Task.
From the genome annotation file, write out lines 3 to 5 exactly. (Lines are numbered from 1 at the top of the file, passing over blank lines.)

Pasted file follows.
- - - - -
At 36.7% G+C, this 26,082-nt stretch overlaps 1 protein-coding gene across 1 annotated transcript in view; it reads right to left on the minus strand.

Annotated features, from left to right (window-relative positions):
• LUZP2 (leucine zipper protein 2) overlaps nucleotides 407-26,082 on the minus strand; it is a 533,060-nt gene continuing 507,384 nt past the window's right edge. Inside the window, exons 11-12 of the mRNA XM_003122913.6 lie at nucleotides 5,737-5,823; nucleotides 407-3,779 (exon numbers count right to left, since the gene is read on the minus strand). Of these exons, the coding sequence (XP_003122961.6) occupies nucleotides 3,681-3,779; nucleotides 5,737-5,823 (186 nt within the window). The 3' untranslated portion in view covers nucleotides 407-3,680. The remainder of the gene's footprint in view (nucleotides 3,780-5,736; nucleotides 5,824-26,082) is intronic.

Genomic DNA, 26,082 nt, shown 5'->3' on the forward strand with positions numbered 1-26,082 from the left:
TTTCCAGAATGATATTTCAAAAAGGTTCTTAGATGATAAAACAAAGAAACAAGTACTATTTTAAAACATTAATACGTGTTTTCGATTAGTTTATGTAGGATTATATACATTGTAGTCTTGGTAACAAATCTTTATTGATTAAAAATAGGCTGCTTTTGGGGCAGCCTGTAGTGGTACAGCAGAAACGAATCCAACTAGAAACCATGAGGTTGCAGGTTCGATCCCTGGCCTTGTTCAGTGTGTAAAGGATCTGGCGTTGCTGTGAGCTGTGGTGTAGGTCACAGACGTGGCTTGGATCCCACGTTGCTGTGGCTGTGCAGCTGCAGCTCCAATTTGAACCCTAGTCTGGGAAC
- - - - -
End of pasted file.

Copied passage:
• LUZP2 (leucine zipper protein 2) overlaps nucleotides 407-26,082 on the minus strand; it is a 533,060-nt gene continuing 507,384 nt past the window's right edge. Inside the window, exons 11-12 of the mRNA XM_003122913.6 lie at nucleotides 5,737-5,823; nucleotides 407-3,779 (exon numbers count right to left, since the gene is read on the minus strand). Of these exons, the coding sequence (XP_003122961.6) occupies nucleotides 3,681-3,779; nucleotides 5,737-5,823 (186 nt within the window). The 3' untranslated portion in view covers nucleotides 407-3,680. The remainder of the gene's footprint in view (nucleotides 3,780-5,736; nucleotides 5,824-26,082) is intronic.

Genomic DNA, 26,082 nt, shown 5'->3' on the forward strand with positions numbered 1-26,082 from the left:
TTTCCAGAATGATATTTCAAAAAGGTTCTTAGATGATAAAACAAAGAAACAAGTACTATTTTAAAACATTAATACGTGTTTTCGATTAGTTTATGTAGGATTATATACATTGTAGTCTTGGTAACAAATCTTTATTGATTAAAAATAGGCTGCTTTTGGGGCAGCCTGTAGTGGTACAGCAGAAACGAATCCAACTAGAAACCATGAGGTTGCAGGTTCGATCCCTGGCCTTGTTCAGTGTGTAAAGGATCTGGCGTTGCTGTGAGCTGTGGTGTAGGTCACAGACGTGGCTTGGATCCCACGTTGCTGTGGCTGTGCAGCTGCAGCTCCAATTTGAACCCTAGTCTGGGAAC